When I was a young girl, a bird flew into the kitchen window. It fell to the ground unconscious and I thought it was dead. I picked up the lifeless bird and held it between my two hands very gently, willing my good intention from one palm to the other and through the bird. Shortly after the bird came to and I believed I had healed it. As I look back it seems I was destined to be a massage therapist.
In my training we learned many examples of the power and value of touch. The story that always comes to mind on this topic was a sad tale of babies passing away inexplicably in a busy orphanage. Due to the the volume of infants, care was limited to bare necessities and although provided with food, water and warmth the children failed to thrive. It was discovered that without touch, the babies would die.
Physical touch may also decrease disease, studies have shown that people who receive hugs have lower blood pressure and a strengthened immune system. The gentle pressure on the sternum stimulates the thymus gland, which regulates and balances the body’s production of white blood cells, which keeps you healthy and disease free.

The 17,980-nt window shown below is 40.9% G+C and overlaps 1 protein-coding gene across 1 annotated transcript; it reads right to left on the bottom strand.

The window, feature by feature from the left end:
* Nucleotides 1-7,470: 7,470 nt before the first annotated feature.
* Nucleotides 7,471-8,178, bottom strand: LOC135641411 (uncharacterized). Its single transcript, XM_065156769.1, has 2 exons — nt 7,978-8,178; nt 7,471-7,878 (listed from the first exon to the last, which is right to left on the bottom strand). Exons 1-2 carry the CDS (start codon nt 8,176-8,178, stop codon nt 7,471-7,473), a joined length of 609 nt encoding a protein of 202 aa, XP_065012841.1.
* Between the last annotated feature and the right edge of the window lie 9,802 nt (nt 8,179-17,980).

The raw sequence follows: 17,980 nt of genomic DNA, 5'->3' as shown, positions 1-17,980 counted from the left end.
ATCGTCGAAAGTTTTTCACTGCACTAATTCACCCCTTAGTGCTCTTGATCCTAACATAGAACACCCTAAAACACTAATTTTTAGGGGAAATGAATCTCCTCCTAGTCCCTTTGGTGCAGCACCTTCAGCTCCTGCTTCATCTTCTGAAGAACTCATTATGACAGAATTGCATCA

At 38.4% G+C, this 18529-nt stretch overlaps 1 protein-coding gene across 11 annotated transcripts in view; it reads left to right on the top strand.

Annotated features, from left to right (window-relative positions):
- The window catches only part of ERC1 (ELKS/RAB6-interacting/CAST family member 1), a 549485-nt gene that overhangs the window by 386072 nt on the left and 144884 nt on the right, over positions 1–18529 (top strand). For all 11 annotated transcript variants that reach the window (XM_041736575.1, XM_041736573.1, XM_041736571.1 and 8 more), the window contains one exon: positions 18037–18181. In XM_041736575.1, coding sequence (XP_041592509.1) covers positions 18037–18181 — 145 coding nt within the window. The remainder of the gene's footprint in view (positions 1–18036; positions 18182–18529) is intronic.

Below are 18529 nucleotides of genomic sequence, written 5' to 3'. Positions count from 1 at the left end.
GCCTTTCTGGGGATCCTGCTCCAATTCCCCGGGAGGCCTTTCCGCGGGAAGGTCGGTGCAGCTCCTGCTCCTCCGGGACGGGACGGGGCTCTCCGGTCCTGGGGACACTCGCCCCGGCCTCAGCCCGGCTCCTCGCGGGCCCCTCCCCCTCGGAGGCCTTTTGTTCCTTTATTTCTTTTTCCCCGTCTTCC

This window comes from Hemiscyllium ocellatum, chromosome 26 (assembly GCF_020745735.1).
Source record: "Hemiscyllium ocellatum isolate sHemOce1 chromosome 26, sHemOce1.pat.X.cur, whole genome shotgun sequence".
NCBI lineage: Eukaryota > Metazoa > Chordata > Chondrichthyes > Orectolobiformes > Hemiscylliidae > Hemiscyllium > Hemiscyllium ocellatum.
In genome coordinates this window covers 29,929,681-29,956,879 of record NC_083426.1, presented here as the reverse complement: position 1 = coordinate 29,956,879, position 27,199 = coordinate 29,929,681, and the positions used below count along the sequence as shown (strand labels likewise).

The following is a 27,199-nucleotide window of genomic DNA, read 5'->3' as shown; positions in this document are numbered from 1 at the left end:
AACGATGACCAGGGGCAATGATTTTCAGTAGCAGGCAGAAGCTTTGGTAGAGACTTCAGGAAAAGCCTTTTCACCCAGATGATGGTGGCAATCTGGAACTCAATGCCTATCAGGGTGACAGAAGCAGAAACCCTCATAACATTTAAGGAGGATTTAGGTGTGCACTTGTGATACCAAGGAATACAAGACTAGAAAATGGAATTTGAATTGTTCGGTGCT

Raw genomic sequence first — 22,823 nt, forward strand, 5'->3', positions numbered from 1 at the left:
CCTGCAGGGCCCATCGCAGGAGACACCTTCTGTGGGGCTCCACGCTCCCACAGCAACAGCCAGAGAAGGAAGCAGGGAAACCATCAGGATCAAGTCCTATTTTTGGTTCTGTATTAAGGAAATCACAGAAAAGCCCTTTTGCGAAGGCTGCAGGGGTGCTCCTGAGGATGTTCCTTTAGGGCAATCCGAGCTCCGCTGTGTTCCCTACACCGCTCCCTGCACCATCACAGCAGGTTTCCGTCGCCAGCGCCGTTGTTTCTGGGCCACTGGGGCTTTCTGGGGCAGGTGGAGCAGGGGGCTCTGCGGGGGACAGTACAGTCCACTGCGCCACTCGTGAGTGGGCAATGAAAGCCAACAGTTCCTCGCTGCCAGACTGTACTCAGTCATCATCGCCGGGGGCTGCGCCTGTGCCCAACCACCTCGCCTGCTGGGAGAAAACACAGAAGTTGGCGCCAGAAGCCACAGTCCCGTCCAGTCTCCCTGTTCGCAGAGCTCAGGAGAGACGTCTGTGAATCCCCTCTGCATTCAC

We touch to initiate and sustain cooperation. Hugs or handshakes are likely to cause the release of the neurotransmitter Oxytocin (aka “the love hormone”), which is responsible for the sensation of increased human connection.
Touch has also been linked to decreased violence. Psychologist James W. Prescott proposed that the origins of violence in society were related to the lack of mother-child bonding. Child developmental research illustrates that the absence of physical bonding and healthy attachment between an adult and child may result in lifelong emotional disturbances.
With all this great information on the benefits of touch, you can rest easy during your massage knowing that in addition to reducing your stress and physical tension you are strengthening your immune health and becoming a “better person”.